Reviewers and professors forget that criticism needs to be helpful and constructive. It should provide examples of where the essay is strong, and it should clearly and objectively ... but in a pleasant tone ... point out where the essay needs work. I'm not saying sugarcoat it. I'm saying be mindful that overly acerbic criticism could turn someone off from writing and research forever. This is especially true for first generation students. We don't have the same background as many of our colleagues. I honestly don't know when my writing is good because I wasn't constantly told how brilliant I am or how good my writing is. Instead, I was told that "I'm a diamond in the rough" and that I need help. Pffttt ... I didn't really need help with my writing. I needed help with time management. I still do. I need help falling in love with the process. I still do.
Both of my parents didn't go to college. I had to figure out a lot of things on my own or seek out help, which wasn't always easy to do in graduate school because of the competition and desire to "weed out" the bad or unpromising students. The only reason why I finished my PhD is because I was a stubborn jerk who refused to be pushed out of a program that I had the right to be in.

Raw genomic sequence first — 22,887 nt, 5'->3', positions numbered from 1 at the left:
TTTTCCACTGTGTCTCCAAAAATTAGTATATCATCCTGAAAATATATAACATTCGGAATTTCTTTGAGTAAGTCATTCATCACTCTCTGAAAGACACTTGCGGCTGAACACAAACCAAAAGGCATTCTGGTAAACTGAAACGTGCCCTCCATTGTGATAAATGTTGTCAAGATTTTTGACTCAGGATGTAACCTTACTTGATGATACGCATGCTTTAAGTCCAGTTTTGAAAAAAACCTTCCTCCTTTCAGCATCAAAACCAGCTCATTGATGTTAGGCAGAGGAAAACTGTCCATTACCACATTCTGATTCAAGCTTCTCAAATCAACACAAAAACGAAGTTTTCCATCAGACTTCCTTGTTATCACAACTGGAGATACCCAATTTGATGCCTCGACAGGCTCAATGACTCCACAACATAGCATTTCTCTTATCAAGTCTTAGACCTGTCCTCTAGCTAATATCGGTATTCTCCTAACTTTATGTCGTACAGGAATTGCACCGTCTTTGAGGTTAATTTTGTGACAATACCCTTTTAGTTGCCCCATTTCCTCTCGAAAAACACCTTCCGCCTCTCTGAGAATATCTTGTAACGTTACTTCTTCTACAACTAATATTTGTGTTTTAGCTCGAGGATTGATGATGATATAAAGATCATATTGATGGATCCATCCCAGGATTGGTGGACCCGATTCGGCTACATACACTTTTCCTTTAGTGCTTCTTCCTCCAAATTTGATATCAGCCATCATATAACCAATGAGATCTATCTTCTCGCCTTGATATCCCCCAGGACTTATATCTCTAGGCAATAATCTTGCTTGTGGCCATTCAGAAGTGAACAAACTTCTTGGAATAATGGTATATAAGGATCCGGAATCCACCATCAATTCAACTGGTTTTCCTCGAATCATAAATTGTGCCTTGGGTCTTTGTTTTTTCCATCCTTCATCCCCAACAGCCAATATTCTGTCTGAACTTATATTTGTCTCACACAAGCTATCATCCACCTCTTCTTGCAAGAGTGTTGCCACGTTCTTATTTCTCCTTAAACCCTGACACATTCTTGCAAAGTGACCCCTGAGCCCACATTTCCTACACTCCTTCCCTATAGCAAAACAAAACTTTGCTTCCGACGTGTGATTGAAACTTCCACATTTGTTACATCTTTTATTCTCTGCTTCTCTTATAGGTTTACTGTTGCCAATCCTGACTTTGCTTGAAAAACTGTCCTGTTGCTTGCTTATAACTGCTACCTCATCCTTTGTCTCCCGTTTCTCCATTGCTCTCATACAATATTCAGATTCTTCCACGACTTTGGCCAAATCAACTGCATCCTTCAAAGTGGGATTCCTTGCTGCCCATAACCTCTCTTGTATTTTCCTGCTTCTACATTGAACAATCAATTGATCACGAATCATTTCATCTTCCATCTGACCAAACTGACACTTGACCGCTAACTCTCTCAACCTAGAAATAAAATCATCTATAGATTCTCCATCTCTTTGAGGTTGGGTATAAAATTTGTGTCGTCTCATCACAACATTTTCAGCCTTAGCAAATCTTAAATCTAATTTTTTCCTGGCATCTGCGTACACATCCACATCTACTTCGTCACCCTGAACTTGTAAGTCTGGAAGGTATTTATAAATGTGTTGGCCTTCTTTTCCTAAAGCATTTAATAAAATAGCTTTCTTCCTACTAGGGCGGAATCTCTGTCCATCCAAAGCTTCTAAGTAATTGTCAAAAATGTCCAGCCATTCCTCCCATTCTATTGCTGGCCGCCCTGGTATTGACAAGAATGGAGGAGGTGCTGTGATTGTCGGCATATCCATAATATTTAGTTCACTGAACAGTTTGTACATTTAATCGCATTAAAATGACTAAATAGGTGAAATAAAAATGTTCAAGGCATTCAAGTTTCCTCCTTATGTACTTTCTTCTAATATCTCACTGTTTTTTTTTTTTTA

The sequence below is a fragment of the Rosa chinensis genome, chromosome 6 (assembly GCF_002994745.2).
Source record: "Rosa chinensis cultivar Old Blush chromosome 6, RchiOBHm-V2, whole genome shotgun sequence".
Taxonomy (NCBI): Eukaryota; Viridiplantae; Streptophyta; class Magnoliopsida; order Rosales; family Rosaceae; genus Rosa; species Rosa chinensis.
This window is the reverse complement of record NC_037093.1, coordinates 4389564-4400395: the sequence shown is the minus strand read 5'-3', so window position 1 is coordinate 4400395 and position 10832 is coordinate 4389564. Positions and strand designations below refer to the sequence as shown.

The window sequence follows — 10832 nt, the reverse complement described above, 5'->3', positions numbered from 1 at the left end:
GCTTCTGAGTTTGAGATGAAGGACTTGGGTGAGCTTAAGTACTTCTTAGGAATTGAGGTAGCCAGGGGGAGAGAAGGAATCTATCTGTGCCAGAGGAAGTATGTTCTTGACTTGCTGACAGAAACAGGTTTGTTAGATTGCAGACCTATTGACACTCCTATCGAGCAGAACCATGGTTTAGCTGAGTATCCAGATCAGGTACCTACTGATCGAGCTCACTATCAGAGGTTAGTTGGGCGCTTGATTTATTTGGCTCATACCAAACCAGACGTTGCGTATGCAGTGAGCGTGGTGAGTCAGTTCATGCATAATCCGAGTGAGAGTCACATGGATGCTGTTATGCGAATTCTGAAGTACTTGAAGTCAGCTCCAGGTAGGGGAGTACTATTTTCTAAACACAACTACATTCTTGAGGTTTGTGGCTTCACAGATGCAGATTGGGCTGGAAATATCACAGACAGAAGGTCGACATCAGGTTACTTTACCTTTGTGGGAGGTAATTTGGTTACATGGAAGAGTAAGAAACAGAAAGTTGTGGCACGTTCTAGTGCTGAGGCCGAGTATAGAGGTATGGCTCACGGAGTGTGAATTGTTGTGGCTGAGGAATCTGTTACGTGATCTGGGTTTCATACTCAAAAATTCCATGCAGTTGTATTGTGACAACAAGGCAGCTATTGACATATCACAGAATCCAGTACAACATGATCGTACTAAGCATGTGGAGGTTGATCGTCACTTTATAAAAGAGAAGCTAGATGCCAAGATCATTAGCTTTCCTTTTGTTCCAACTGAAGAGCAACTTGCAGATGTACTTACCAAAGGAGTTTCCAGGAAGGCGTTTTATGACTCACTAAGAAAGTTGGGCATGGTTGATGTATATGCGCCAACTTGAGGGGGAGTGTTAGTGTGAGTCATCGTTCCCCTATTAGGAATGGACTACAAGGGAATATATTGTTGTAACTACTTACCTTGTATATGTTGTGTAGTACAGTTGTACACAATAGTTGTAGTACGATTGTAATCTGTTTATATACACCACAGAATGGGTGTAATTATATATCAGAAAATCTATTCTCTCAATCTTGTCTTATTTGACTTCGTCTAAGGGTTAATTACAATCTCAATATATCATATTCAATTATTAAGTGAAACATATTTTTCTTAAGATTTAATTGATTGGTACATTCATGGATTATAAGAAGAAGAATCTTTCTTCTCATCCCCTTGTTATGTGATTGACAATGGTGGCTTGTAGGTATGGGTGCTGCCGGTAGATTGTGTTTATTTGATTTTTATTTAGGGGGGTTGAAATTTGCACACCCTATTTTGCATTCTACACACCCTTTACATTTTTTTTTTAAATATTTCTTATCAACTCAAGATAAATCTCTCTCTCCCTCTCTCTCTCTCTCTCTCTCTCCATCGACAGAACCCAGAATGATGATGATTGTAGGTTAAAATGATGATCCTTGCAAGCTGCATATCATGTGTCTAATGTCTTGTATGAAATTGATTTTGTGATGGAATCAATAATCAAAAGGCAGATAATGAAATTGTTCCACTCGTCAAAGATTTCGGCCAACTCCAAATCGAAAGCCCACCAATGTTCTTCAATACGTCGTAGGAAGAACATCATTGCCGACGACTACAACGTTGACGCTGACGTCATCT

|What's wrong, Mommy?|
I've been doing a lot of meditating and internal work this summer. It's been difficult to deal with some of the issues that are surfacing. But, I'm dealing with them. Thankfully, I have Ed and Bijou to help me through this. There's nothing better that cuddling with Ed or playing "mousy" and "pancake" with our cutie, fuzzy Noodle.
As for teaching, we'll see. The enrollment is down at City Tech and one of my classes only has four people registered. The other class met the registration requirement. If my classes aren't canceled, I will be teaching two classes, starting on August 26. I've been applying to all sorts of GLAM or cultural jobs, mostly part-time, just to get some experience in my future career. No bites yet. It's kind of frustrating to have all of this experience, but none in the field where you want to be. All I want is for someone to give me a chance!
Other than that, COVID-19 has really forced us to focus on our health. We both have underlying conditions that may or may not be a problem if we get the virus. We've really stepped up our physical activity and made some major changes to our diets because we want to survive the virus if we do get it. Sure, we're both fully vaccinated and still wear masks inside, especially now with the delta variant. We're doing everything we can to stay healthy and alive.
We walk 6,000-15,000 steps almost every day, and I've added yoga and weight training to my daily activity. Ed's been watching what he eats and has cut down on snacking at night. I'm doing a combination of intermittent fasting and volumetrics, which works very well for me. I'm down 15 pounds and have about 30-35 more to go before I'm at my optimal weight. I'm anxious to see what my blood pressure and blood sugar numbers look like. Alas, I need to wait until the end of August to meet my new doctors.
How are you coping with this new COVID threat? What's it like where you live? East Coast friends, how did you fare with Elsa?
Most importantly, stay tuned ....